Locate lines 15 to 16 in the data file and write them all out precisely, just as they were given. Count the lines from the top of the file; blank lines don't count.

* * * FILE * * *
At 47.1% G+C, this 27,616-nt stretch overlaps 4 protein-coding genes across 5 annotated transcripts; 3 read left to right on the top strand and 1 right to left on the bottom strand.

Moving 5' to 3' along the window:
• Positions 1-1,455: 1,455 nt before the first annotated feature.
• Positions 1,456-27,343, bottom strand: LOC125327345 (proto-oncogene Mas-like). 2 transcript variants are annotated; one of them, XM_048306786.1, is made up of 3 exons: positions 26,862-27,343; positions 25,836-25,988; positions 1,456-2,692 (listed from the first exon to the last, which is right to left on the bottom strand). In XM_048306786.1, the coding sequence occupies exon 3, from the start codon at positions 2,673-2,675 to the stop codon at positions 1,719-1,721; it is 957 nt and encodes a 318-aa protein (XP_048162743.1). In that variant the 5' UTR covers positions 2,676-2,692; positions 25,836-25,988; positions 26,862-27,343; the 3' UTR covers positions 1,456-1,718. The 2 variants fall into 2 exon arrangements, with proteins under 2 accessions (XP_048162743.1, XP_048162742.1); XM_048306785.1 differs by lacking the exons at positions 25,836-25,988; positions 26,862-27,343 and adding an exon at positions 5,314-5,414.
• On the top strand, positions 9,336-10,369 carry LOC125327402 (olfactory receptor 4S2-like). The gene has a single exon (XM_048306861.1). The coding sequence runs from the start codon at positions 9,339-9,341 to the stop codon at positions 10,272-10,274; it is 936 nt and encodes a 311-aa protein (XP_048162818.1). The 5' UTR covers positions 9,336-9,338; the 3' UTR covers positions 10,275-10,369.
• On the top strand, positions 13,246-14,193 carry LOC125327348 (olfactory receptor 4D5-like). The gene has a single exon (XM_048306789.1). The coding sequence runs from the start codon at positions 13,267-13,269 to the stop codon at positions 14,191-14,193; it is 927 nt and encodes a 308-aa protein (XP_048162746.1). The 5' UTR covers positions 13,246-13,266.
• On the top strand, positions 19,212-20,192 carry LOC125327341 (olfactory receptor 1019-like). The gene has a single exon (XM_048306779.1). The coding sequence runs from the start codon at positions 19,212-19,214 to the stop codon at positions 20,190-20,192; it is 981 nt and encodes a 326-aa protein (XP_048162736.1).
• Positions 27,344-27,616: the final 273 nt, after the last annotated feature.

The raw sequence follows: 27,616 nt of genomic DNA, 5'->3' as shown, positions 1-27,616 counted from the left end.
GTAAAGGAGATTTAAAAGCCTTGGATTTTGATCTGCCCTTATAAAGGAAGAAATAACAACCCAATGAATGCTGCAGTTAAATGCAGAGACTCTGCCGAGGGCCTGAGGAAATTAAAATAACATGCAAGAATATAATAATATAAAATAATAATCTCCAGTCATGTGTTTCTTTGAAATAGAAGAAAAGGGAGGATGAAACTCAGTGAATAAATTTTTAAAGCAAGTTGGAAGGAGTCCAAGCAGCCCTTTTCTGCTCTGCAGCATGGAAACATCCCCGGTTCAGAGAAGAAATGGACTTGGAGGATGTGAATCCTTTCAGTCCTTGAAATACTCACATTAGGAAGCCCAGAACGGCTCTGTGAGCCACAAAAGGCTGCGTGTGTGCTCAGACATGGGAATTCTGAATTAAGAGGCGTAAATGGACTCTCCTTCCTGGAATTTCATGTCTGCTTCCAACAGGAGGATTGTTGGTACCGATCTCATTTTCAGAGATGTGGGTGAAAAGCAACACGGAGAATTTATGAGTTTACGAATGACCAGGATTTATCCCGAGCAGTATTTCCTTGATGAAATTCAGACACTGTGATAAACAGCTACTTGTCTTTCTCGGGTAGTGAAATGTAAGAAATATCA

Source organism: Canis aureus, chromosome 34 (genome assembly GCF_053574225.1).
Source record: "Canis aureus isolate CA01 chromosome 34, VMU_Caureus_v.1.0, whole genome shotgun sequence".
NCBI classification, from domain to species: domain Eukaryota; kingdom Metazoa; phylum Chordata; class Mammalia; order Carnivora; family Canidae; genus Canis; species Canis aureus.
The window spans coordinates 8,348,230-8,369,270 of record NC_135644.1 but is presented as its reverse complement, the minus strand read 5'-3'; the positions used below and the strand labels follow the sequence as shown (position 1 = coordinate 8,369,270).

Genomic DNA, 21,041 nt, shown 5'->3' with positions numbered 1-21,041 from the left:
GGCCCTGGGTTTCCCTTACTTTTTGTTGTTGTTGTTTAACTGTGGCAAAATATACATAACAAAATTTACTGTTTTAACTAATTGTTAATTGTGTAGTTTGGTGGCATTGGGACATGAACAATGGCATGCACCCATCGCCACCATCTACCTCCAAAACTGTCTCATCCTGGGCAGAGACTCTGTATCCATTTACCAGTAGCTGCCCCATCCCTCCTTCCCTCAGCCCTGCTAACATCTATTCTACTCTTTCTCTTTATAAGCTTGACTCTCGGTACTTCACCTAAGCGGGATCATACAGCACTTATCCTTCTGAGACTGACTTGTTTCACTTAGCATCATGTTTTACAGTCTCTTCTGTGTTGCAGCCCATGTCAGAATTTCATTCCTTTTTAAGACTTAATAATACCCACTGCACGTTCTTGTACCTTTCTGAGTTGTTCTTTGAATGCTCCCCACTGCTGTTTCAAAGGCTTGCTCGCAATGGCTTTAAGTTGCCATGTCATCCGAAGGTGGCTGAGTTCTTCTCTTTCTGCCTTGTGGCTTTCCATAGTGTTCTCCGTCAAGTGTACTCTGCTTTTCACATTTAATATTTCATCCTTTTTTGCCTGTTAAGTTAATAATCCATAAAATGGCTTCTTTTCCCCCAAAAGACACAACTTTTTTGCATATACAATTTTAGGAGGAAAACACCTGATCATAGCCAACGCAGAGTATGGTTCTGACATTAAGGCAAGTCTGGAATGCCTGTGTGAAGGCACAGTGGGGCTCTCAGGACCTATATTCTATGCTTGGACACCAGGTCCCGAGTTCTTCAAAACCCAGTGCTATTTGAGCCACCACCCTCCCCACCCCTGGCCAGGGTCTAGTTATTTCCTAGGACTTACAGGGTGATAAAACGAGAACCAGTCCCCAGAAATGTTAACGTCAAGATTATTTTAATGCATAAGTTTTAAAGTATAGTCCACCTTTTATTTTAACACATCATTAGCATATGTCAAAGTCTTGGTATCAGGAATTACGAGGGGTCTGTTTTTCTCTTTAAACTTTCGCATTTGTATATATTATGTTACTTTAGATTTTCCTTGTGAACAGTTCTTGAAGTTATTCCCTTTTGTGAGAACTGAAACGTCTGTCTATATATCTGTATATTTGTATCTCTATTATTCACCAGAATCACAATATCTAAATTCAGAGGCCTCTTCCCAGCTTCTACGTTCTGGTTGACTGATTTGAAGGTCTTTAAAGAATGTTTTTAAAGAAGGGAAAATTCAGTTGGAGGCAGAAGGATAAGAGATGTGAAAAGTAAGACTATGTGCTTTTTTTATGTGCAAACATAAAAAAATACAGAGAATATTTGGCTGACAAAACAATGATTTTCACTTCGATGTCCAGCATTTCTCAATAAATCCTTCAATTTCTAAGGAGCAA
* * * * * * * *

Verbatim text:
Genomic DNA, 21,041 nt, shown 5'->3' with positions numbered 1-21,041 from the left:
GGCCCTGGGTTTCCCTTACTTTTTGTTGTTGTTGTTTAACTGTGGCAAAATATACATAACAAAATTTACTGTTTTAACTAATTGTTAATTGTGTAGTTTGGTGGCATTGGGACATGAACAATGGCATGCACCCATCGCCACCATCTACCTCCAAAACTGTCTCATCCTGGGCAGAGACTCTGTATCCATTTACCAGTAGCTGCCCCATCCCTCCTTCCCTCAGCCCTGCTAACATCTATTCTACTCTTTCTCTTTATAAGCTTGACTCTCGGTACTTCACCTAAGCGGGATCATACAGCACTTATCCTTCTGAGACTGACTTGTTTCACTTAGCATCATGTTTTACAGTCTCTTCTGTGTTGCAGCCCATGTCAGAATTTCATTCCTTTTTAAGACTTAATAATACCCACTGCACGTTCTTGTACCTTTCTGAGTTGTTCTTTGAATGCTCCCCACTGCTGTTTCAAAGGCTTGCTCGCAATGGCTTTAAGTTGCCATGTCATCCGAAGGTGGCTGAGTTCTTCTCTTTCTGCCTTGTGGCTTTCCATAGTGTTCTCCGTCAAGTGTACTCTGCTTTTCACATTTAATATTTCATCCTTTTTTGCCTGTTAAGTTAATAATCCATAAAATGGCTTCTTTTCCCCCAAAAGACACAACTTTTTTGCATATACAATTTTAGGAGGAAAACACCTGATCATAGCCAACGCAGAGTATGGTTCTGACATTAAGGCAAGTCTGGAATGCCTGTGTGAAGGCACAGTGGGGCTCTCAGGACCTATATTCTATGCTTGGACACCAGGTCCCGAGTTCTTCAAAACCCAGTGCTATTTGAGCCACCACCCTCCCCACCCCTGGCCAGGGTCTAGTTATTTCCTAGGACTTACAGGGTGATAAAACGAGAACCAGTCCCCAGAAATGTTAACGTCAAGATTATTTTAATGCATAAGTTTTAAAGTATAGTCCACCTTTTATTTTAACACATCATTAGCATATGTCAAAGTCTTGGTATCAGGAATTACGAGGGGTCTGTTTTTCTCTTTAAACTTTCGCATTTGTATATATTATGTTACTTTAGATTTTCCTTGTGAACAGTTCTTGAAGTTATTCCCTTTTGTGAGAACTGAAACGTCTGTCTATATATCTGTATATTTGTATCTCTATTATTCACCAGAATCACAATATCTAAATTCAGAGGCCTCTTCCCAGCTTCTACGTTCTGGTTGACTGATTTGAAGGTCTTTAAAGAATGTTTTTAAAGAAGGGAAAATTCAGTTGGAGGCAGAAGGATAAGAGATGTGAAAAGTAAGACTATGTGCTTTTTTTATGTGCAAACATAAAAAAATACAGAGAATATTTGGCTGACAAAACAATGATTTTCACTTCGATGTCCAGCATTTCTCAATAAATCCTTCAATTTCTAAGGAGCAA